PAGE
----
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"Debacle" is perhaps the best way to describe what happened earlier this week (Feb 3 2020) with the app that was used for tallying the votes from the Iowa caucuses. It was a clear recipe for how not to securely develop an app.
On Monday night Iowa caucusgoers gathered at about 1,700 sites across the state to tally support for their preferred Democratic presidential candidate. The results from the different polling places were to be entered into an app developed by the Colorado company Shadow, and these results were to compiled with the results announced later that evening.
But everything went terribly wrong. Why? It appears that because standard app development and basic security practices were simply ignored.
Developing an application requires several different stages. These stages include development, testing, staging, and production. An application development lifecycle model is a conceptual model that describes these different stages involved in creating an application. And there are several detailed models and guidelines by the National Institute of Standards and Technology (NIST) and others that are often used as a framework for secure app development.
Evidently Shadow completely ignored these when developing their app for the Iowa Democratic Party (IDP). Here is a short list of the errors that we know about so far from various sources:
There has been significant fallout from this debacle. A recanvassing of the results had to take place. It took until Friday (Feb 7 2020)--four days later--for the results of the Iowa primary to finally be announced. Now the Nevada Democratic Party has announced that it will not use the Shadow app for its state caucuses later this month on Feb 22.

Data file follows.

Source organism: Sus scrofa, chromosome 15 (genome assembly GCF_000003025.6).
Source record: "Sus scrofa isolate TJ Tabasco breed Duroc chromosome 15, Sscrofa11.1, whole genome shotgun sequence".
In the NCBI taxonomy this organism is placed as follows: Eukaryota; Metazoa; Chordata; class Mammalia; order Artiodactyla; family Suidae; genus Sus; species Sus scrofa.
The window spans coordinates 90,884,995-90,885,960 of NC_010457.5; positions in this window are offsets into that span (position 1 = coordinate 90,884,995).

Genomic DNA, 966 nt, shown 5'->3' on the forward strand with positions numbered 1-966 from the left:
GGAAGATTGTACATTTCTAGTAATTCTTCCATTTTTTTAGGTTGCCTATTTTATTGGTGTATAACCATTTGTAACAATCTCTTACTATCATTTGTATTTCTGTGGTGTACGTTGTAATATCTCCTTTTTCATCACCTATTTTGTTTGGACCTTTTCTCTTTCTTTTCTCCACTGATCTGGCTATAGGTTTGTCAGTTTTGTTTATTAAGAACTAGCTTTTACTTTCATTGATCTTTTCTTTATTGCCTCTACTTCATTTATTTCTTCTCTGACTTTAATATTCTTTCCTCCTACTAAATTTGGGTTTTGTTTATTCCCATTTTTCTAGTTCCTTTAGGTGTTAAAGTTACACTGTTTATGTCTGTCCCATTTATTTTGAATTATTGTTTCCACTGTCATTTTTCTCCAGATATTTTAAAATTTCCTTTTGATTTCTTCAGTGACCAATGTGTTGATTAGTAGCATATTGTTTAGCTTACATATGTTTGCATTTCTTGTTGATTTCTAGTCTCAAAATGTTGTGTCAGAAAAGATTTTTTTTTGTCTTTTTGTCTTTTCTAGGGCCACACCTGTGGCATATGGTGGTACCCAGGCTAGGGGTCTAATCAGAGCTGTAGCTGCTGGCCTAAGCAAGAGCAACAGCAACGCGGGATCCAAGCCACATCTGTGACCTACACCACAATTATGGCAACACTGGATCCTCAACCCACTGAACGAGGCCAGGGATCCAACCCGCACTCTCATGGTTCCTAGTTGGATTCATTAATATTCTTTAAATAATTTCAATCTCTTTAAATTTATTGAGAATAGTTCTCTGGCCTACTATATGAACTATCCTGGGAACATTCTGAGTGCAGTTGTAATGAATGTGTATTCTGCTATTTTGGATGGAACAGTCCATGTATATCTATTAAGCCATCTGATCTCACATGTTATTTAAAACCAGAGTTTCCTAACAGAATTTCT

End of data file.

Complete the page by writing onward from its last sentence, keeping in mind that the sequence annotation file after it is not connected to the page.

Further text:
But that doesn't mean that those states that don't use the Shadow app are in the clear (pun intended).
A recent report by the cybersecurity research firm McAfee found that most election websites operated by local governments in the "battleground" states are not part of the ".gov" domain. Having the .gov domain name makes these sites more difficult to spoof. Of 1,117 counties in 13 key states (which account for 201 of the 270 Electoral College votes that determine the winner of presidential contests) a whopping 83.3 percent did not have the .gov validation, McAfee said.
What's more, only about half of the state election sites use SSL/TLS encryption (aka "HTTPS" or the padlock icon on your web browser), according to McAfee. That means that the tallying of votes is sent in the clear. It could be possible for the election results to be intercepted and altered before being sent on.
What happened in Iowa was a debacle. Let's hope that the other 49 states learn from this disaster and work hard to make their election sites secure.
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